Yet our true focus isn't on the headlines.
The point of these articles is to give our readers useful and actionable guidance as they plan their oil- and energy-related investments. We want to dig up and deliver opportunities you can profit fromóat a time when profits are especially hard to pin down.
So today I want to take time out.
Instead of analyzing the latest from Iran or the potential of liquefied natural gas (LNG) or some other macro concern, today I'm just going to address one very common question I get from enthusiastic energy investors like you.
Remember, if you have a question or a comment of your own, be sure to register below and type your thoughts into the box. We'd love to hear from you.
Okay, who's up?
Q: I am starting out with such small amounts of money to invest. Is investing in the energy markets even worth my time and effort?óJohn B.
And here's why.
If you have money sitting in a checking account right now, it's earning nothing.
If your cash is in a savings account, you're making a little more than 1% annually on that money (if you're lucky).
So sure, your money is stagnant. You probably knew that. But it gets even worse. . .
See, the buying power of your cash is falling, even as I type this letter, due to consumer inflation.
So you can sit back and watch your hard-earned cash whittled away to nothing. . .
Or you can fight that assault on your wallet by investing in the most profitable sector of all time.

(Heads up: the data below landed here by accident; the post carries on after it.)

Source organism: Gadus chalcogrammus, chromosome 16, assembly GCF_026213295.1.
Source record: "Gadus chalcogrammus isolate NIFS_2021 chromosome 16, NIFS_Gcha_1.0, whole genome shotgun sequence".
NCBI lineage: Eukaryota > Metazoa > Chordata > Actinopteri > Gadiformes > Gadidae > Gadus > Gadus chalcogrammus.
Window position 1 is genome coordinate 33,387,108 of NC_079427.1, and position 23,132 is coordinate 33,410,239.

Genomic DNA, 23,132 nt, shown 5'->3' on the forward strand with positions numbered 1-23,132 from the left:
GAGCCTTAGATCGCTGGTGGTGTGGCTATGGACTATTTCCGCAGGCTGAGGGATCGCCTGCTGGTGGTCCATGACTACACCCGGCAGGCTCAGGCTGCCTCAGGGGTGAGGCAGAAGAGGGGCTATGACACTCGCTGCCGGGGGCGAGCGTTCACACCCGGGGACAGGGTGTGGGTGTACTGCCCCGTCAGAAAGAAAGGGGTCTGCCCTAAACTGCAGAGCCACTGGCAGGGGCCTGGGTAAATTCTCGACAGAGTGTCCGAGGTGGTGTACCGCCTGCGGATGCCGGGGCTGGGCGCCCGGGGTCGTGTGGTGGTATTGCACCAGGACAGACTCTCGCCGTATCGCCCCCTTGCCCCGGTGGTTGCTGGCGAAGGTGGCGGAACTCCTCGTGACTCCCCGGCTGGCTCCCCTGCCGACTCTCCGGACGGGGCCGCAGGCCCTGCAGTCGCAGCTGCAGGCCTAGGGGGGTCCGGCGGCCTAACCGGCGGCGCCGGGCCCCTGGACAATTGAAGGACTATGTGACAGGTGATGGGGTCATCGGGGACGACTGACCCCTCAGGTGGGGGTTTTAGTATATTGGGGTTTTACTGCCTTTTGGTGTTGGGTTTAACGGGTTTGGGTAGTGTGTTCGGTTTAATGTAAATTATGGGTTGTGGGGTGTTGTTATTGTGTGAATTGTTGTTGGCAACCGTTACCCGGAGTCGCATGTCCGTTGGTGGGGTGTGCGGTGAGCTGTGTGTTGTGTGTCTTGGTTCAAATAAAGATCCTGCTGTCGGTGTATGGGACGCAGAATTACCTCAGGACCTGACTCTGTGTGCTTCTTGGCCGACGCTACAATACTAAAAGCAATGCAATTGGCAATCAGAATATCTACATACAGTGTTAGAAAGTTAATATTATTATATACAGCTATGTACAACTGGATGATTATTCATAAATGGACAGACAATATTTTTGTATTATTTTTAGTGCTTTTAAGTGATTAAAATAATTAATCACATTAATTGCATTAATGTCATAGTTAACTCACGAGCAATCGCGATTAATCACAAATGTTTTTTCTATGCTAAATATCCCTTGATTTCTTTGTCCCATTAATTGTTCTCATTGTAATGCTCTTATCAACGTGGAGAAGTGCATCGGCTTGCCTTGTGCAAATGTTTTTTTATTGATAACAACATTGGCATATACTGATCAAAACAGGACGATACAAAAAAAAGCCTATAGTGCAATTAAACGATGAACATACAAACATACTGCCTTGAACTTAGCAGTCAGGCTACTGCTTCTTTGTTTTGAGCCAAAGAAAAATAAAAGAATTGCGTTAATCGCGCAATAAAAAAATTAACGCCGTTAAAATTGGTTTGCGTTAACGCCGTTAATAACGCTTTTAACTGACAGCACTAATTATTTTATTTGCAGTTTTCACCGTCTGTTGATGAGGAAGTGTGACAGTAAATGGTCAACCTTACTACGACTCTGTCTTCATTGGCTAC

Last week, I talked about the Alerian MLP Index (NYSE:AMJ), which tracks the performance of the energy Master Limited Partner (MLP) sector. This electronic trading note (ETN) pays a current yield of 5% annually, and has appreciated by 100% in the last three years.
I showed you how a $10,000 investment back in March 2009 would be worth roughly $23,500 today.
But $10,000 is a lot of money for many investors. (It's certainly a lot for me.)
So, I did the math again, but this time starting with a more modest amount. And the results are still impressive.
If you had purchased 25 shares for $494 back in early 2009 and reinvested the dividends, your "small amount" would be worth $1,158.51 today.
That's a 134% gain.
On the other hand, if you'd have kept it parked "safely" in a bank account at 1.5% over three years, your $500 would be worth roughly $522.83 after three years.
And here's where it gets interesting.
That $522.83 today has the same buying power as $497 in 2009.
So, your money has gained nothing due to consumer inflation. And we're being a little generous with that interest rate.
So, is investing even a modest amount worth your time and effort?
But here's the thing.
You don't have to put a ton of time and effort into investing if you know where to look.
Kent has done a superb job in identifying equities and funds that offer the opportunity to turn any amount of money into big gains.
All you need is patience.
The energy sector is experiencing one of the greatest shifts in the history of investing. We've discussed in the previous question our timeline for natural gas. Just a few hundred bucks in the right companies today could be huge gains down the line.
Kent will be back on Friday. We're taking the day off for President's Day on Monday.
But next week, I'll be back to answer another question about energy investing, and explain when we can expect global demand to spike for natural gas. . .and the best way to profit.
James Baldwin, Money Morning